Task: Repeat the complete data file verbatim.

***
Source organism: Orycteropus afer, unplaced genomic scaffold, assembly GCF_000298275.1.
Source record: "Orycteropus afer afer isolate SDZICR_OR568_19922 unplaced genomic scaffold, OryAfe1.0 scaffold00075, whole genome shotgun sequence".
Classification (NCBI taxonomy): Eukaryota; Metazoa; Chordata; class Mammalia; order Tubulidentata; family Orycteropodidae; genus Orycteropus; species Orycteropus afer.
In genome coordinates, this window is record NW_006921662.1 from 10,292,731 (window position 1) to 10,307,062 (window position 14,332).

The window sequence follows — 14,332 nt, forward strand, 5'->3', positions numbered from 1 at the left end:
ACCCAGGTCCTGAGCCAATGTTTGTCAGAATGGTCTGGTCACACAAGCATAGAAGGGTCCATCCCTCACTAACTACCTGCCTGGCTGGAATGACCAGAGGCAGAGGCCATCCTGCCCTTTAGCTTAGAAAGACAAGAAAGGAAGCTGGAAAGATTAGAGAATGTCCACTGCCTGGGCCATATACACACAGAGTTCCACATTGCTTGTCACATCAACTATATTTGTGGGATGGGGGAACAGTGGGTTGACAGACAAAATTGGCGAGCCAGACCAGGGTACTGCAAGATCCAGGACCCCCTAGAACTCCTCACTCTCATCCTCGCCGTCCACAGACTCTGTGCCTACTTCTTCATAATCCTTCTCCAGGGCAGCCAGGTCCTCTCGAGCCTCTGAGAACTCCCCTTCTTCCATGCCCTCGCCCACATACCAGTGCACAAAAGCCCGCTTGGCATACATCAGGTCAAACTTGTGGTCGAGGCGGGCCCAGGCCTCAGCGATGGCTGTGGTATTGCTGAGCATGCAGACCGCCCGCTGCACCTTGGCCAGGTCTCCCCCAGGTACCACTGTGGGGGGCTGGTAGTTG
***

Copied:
Source organism: Orycteropus afer, unplaced genomic scaffold, assembly GCF_000298275.1.
Source record: "Orycteropus afer afer isolate SDZICR_OR568_19922 unplaced genomic scaffold, OryAfe1.0 scaffold00075, whole genome shotgun sequence".
Classification (NCBI taxonomy): Eukaryota; Metazoa; Chordata; class Mammalia; order Tubulidentata; family Orycteropodidae; genus Orycteropus; species Orycteropus afer.
In genome coordinates, this window is record NW_006921662.1 from 10,292,731 (window position 1) to 10,307,062 (window position 14,332).

The window sequence follows — 14,332 nt, forward strand, 5'->3', positions numbered from 1 at the left end:
ACCCAGGTCCTGAGCCAATGTTTGTCAGAATGGTCTGGTCACACAAGCATAGAAGGGTCCATCCCTCACTAACTACCTGCCTGGCTGGAATGACCAGAGGCAGAGGCCATCCTGCCCTTTAGCTTAGAAAGACAAGAAAGGAAGCTGGAAAGATTAGAGAATGTCCACTGCCTGGGCCATATACACACAGAGTTCCACATTGCTTGTCACATCAACTATATTTGTGGGATGGGGGAACAGTGGGTTGACAGACAAAATTGGCGAGCCAGACCAGGGTACTGCAAGATCCAGGACCCCCTAGAACTCCTCACTCTCATCCTCGCCGTCCACAGACTCTGTGCCTACTTCTTCATAATCCTTCTCCAGGGCAGCCAGGTCCTCTCGAGCCTCTGAGAACTCCCCTTCTTCCATGCCCTCGCCCACATACCAGTGCACAAAAGCCCGCTTGGCATACATCAGGTCAAACTTGTGGTCGAGGCGGGCCCAGGCCTCAGCGATGGCTGTGGTATTGCTGAGCATGCAGACCGCCCGCTGCACCTTGGCCAGGTCTCCCCCAGGTACCACTGTGGGGGGCTGGTAGTTG